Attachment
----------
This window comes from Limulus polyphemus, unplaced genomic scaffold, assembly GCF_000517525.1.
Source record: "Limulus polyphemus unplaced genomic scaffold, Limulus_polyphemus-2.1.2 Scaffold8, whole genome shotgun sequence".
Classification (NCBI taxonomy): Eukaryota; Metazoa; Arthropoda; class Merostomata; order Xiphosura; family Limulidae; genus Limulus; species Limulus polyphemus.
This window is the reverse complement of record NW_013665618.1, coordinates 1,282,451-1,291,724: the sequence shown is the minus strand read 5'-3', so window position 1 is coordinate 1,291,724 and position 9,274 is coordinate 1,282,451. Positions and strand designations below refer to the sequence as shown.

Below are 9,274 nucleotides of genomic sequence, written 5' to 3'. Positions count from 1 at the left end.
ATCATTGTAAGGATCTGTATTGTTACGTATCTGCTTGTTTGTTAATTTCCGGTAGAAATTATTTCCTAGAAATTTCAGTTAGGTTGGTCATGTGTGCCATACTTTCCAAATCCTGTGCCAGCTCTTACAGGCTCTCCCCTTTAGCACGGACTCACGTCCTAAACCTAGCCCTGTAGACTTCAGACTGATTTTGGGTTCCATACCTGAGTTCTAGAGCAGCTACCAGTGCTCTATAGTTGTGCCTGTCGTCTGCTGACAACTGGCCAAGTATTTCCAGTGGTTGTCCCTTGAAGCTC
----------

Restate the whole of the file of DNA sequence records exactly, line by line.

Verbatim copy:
This window comes from Limulus polyphemus, unplaced genomic scaffold, assembly GCF_000517525.1.
Source record: "Limulus polyphemus unplaced genomic scaffold, Limulus_polyphemus-2.1.2 Scaffold8, whole genome shotgun sequence".
Classification (NCBI taxonomy): Eukaryota; Metazoa; Arthropoda; class Merostomata; order Xiphosura; family Limulidae; genus Limulus; species Limulus polyphemus.
This window is the reverse complement of record NW_013665618.1, coordinates 1,282,451-1,291,724: the sequence shown is the minus strand read 5'-3', so window position 1 is coordinate 1,291,724 and position 9,274 is coordinate 1,282,451. Positions and strand designations below refer to the sequence as shown.

Below are 9,274 nucleotides of genomic sequence, written 5' to 3'. Positions count from 1 at the left end.
ATCATTGTAAGGATCTGTATTGTTACGTATCTGCTTGTTTGTTAATTTCCGGTAGAAATTATTTCCTAGAAATTTCAGTTAGGTTGGTCATGTGTGCCATACTTTCCAAATCCTGTGCCAGCTCTTACAGGCTCTCCCCTTTAGCACGGACTCACGTCCTAAACCTAGCCCTGTAGACTTCAGACTGATTTTGGGTTCCATACCTGAGTTCTAGAGCAGCTACCAGTGCTCTATAGTTGTGCCTGTCGTCTGCTGACAACTGGCCAAGTATTTCCAGTGGTTGTCCCTTGAAGCTC